NASA will decide the fate of its two space missions, the Opportunity rover on Mars and the Lunar Reconnaissance Orbiter (LRO) on the moon depending on the availibity of the findings in the 2015 US budget. In the event that the U.S. space agency decides to terminate these missions would create a precedent unthinkable until very recently: cut funding rovers while still retain the ability to provide information. The situation of both missions is very delicate at the moment, since neither has received financial support in the proposed budgets of the White House in 2015. It is true that the document released by the Obama administration is only a first evaluation of the economic priorities of NASA, and Congress will have the final say. It is also true that it is not the first time that some operational mission was left out of this initial budget of the President and is rescued later by Congress. But the fact remains that Opportunity has just turned ten, and the LRO five, which means that both have already far exceeded their life expectancy.

The problem, obviously, is the shortage of funds. NASA currently maintains six major missions in the Solar System: the Cassini probe orbiting Saturn; LRO at the Moon; and four missions on Mars, Mars orbiters both Odyssey and Mars Reconnaissance Orbiter (MRO) and the two rovers Opportunity and Curiosity. All these robots (except Curiosity) have completed their initial season, some substantially. And once their initial campaign, each mission must submit to the direction of the NASA detailed reports of their ongoing activities and objectives for the future. These reports are evaluated internally to develop a list that determines which missions have priority for funding for two more years. This process was repeated several times every two years, and this year the reports were submitted in mid-April.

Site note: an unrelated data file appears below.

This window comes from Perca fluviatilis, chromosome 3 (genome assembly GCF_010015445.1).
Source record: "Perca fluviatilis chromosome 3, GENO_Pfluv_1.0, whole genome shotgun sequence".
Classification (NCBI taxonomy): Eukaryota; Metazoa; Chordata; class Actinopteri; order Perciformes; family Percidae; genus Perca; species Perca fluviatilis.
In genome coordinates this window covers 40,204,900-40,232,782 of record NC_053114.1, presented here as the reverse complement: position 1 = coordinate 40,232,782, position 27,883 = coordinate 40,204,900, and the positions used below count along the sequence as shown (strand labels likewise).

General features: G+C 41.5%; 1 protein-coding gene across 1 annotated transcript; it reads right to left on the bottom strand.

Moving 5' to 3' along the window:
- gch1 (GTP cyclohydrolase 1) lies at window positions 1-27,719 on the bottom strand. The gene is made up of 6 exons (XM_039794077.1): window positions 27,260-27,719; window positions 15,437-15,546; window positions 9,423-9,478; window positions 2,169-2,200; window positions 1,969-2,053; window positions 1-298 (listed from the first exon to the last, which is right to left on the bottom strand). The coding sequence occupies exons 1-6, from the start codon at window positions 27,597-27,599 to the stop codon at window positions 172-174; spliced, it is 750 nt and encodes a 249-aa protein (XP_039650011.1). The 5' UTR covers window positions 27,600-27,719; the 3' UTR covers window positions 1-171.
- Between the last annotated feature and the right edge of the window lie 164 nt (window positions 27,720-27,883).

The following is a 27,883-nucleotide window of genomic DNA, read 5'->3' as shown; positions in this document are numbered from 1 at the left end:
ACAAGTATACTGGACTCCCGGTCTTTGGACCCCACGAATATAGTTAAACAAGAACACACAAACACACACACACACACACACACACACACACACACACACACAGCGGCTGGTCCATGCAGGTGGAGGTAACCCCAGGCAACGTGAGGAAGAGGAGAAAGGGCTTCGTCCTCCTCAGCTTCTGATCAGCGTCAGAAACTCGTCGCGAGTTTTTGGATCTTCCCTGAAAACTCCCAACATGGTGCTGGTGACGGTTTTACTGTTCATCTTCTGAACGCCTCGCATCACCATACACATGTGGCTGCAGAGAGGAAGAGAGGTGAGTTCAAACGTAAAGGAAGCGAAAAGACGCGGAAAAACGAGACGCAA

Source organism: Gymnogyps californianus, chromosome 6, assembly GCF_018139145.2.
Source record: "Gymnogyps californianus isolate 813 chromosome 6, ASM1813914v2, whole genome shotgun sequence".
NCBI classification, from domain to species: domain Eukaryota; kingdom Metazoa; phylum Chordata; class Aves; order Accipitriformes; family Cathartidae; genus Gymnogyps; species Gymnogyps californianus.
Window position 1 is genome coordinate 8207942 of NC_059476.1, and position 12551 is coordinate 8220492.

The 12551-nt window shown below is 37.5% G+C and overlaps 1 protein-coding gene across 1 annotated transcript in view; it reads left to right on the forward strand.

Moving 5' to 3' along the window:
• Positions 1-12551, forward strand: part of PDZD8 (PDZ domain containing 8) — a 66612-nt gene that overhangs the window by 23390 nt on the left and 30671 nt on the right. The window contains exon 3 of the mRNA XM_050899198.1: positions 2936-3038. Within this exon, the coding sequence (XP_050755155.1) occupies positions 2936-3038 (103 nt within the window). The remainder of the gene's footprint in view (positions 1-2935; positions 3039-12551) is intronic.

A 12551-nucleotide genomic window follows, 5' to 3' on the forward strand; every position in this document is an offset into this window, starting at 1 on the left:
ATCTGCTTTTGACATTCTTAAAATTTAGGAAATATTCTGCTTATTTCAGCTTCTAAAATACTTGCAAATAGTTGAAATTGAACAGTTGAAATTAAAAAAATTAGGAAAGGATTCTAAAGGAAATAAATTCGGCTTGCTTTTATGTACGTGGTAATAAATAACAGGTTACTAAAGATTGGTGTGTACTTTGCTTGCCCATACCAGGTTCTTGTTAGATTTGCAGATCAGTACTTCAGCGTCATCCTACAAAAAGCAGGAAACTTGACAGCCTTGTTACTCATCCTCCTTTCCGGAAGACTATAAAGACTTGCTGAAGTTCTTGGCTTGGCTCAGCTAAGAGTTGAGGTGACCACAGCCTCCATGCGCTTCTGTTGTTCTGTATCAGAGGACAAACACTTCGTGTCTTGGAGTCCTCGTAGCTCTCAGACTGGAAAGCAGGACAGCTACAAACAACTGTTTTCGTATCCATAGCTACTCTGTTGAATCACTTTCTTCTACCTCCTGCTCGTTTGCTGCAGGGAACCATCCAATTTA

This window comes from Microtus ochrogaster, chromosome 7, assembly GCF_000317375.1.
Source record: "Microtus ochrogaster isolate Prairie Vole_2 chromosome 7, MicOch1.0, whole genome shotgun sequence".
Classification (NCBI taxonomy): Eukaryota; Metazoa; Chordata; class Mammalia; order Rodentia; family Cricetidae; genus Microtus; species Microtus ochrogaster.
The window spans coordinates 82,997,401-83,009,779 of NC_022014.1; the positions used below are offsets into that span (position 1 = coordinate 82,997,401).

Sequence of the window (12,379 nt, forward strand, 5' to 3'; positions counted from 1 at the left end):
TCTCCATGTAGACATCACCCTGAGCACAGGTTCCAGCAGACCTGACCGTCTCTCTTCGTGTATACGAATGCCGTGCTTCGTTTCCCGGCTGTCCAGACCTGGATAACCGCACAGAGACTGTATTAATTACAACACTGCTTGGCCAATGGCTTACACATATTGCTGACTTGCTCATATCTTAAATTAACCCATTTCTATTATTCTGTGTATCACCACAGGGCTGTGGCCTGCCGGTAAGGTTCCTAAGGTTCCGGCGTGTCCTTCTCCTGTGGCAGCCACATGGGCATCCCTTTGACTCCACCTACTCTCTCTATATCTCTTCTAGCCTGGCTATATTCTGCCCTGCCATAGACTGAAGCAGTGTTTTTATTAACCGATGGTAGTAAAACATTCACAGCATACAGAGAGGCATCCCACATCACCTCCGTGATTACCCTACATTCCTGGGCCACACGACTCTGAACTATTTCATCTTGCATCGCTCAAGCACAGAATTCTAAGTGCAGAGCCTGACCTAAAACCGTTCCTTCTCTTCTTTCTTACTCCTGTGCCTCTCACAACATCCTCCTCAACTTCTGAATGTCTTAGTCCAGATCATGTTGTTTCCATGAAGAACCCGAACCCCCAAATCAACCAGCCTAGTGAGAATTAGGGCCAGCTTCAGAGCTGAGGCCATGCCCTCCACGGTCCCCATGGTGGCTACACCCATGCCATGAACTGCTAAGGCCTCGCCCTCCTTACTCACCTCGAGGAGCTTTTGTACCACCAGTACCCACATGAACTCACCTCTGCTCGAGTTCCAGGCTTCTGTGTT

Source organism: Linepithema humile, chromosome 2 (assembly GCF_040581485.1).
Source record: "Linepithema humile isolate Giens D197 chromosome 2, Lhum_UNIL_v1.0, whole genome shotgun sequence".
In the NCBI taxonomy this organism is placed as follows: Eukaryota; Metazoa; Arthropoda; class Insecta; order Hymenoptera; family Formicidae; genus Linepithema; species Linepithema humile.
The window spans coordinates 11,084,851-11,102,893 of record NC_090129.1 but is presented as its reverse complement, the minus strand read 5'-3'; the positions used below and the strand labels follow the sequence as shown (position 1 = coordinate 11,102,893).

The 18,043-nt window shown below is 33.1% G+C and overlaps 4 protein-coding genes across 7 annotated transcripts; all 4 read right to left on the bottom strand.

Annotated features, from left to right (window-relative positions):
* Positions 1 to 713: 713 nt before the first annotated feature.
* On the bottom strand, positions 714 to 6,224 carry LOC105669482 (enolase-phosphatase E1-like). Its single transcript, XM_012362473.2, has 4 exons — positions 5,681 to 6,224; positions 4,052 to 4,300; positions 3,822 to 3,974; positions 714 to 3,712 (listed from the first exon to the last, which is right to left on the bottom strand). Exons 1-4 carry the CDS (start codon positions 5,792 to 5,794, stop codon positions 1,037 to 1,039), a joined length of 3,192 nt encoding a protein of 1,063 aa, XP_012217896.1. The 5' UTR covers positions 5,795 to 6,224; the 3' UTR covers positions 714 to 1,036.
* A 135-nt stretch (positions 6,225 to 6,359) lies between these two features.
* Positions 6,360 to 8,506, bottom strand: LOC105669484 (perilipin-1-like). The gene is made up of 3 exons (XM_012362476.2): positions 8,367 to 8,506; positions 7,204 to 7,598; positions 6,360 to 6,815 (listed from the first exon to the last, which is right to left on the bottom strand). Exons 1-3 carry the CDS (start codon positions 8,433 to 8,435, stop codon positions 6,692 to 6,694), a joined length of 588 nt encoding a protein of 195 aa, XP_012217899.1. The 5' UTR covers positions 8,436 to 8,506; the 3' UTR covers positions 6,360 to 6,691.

The problem this time is that the Curiosity entered in the calculations for the first time, and although the budget of the Division for Planetary Sciences of NASA has increased slightly over the previous year, the Curiosity is a mission that requires substantial funding. Ultimately, NASA does not have sufficient funds to cover 100% two years of the six missions: fully meet the needs of all of them would be about 20 % additional budget on actually available. Therefore, what the White House has proposed has been directly eliminate two missions whose costs combined represent almost exactly the amount you need to trim. Once you know the President’s budget, NASA has put on the table the option to finance the six missions, but every part, so that the effort is distributed evenly. But this is a solution that pleases no one and, in fact, could complicate the proper conduct of all missions.

Where does that leave this lack of funds to six major missions? In principle, Cassini and Curiosity should be safe. While the former leads orbiting Saturn since 2004, and therefore is already enjoying an extension of its initial campaign, its scientific return has been spectacular: from the 100 flybys of Titan that have confirmed the existence of seas of methane and liquid ethane in the largest moon of Saturn, until eruptions of icy material that suggest the existence of a subsurface ocean on Enceladus, including the study of the planet’s rings or the analysis of its smaller moons.